Answering Critics

In last week’s newsletter, I briefly referred to an article from the Feb. 20 Wall Street Journal, saying that I believed it raised questions about the Federal Employees Health Benefits Program as a model for Medicare modernization.

This concept is central to plans by the Bush administration and congressional leaders to strengthen and improve Medicare. While the article contained a good balance of quotes and information, it seems important that the questions be answered. (This reminds me of the old adage: Good news is nice, but bad news is more important?)

Because reporter Sarah Lueck’s article is not available online without a subscription, here is a more detailed report on the article with some answers to the issues she raised.



  • Costs. The article’s most serious critique was that ?premiums in the federal employees’ program increased at double-digit rates in the past three years, compared with Medicare’s single-digit increases.? A chart accompanied the article showing that FEHBP cost increases were greater than those for either Medicare or private plans.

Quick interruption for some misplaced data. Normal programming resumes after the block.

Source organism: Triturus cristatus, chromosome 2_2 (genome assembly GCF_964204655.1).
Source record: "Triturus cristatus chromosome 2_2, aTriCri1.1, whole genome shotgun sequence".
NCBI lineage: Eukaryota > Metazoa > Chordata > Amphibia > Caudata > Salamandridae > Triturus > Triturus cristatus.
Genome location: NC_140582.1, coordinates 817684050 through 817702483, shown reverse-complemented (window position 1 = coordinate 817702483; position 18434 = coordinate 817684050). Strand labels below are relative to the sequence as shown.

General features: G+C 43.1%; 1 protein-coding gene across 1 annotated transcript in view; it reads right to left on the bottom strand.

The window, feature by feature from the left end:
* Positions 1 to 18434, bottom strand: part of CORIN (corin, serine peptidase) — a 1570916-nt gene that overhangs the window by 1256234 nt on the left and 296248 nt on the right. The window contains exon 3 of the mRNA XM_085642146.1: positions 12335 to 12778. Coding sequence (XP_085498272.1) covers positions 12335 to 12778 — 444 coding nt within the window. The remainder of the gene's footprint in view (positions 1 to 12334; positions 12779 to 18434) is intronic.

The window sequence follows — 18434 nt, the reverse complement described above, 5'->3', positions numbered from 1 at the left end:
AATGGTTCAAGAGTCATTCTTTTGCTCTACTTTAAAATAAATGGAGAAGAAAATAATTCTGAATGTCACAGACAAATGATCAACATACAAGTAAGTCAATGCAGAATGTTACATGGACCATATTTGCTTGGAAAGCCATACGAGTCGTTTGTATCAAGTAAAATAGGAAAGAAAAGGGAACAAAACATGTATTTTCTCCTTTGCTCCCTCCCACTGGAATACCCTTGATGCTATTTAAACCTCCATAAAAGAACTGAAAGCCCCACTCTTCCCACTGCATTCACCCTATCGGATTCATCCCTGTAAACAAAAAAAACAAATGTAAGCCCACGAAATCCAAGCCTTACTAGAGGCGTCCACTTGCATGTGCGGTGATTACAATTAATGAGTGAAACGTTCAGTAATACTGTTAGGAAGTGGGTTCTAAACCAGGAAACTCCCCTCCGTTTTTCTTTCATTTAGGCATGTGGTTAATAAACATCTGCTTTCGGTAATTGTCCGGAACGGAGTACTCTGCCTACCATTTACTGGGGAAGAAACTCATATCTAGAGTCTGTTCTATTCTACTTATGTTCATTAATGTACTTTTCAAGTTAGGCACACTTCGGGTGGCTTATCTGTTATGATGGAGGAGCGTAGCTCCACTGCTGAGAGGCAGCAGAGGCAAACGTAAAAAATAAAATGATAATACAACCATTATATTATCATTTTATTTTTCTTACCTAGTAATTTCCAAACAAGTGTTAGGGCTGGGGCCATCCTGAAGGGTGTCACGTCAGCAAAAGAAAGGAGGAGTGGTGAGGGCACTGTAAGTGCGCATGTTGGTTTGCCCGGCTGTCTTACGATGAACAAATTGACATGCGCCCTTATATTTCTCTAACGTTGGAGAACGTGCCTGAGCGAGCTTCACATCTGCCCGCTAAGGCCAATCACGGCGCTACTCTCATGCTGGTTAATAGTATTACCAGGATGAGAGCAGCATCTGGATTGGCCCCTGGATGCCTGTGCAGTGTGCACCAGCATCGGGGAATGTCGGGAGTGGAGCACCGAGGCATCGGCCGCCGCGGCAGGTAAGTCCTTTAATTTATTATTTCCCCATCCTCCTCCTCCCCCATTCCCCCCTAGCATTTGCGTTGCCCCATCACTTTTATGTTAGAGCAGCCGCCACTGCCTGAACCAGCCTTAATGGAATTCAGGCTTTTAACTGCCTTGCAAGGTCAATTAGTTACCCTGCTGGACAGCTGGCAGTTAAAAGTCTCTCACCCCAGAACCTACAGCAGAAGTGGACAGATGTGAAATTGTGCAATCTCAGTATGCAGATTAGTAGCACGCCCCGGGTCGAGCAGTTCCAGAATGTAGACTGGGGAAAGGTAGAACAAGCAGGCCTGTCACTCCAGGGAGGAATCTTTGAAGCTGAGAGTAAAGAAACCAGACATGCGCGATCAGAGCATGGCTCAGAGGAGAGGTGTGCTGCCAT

But then the article points out, ?Medicare costs have risen more slowly, in part because of legislative changes that cut payments to providers and increased efforts to fight fraud and abuse. Also, Medicare doesn’t cover most outpatient prescription drugs.?

    Walt Francis, an FEHBP guru, has said that if Medicare were offered as an option to federal workers, no one would pick it because it is so substandard. The Centers for Medicare and Medicaid Services says that Medicare covers only 53% of seniors’ health costs, far less than are covered by the typical FEHB plan or other employment-based policies.

    Comparing Medicare and the FEHBP, therefore, is like comparing apples to oranges.

    On the other hand, FEHBP costs are rising because the program faces the same cost-drivers as private sector plans, such as increased demand for services, more expensive medical products, rising labor costs, compliance with mandates and regulation, and soaring litigation expenses. Plus, the FEHBP covers an aging federal workforce with consequent higher health care costs.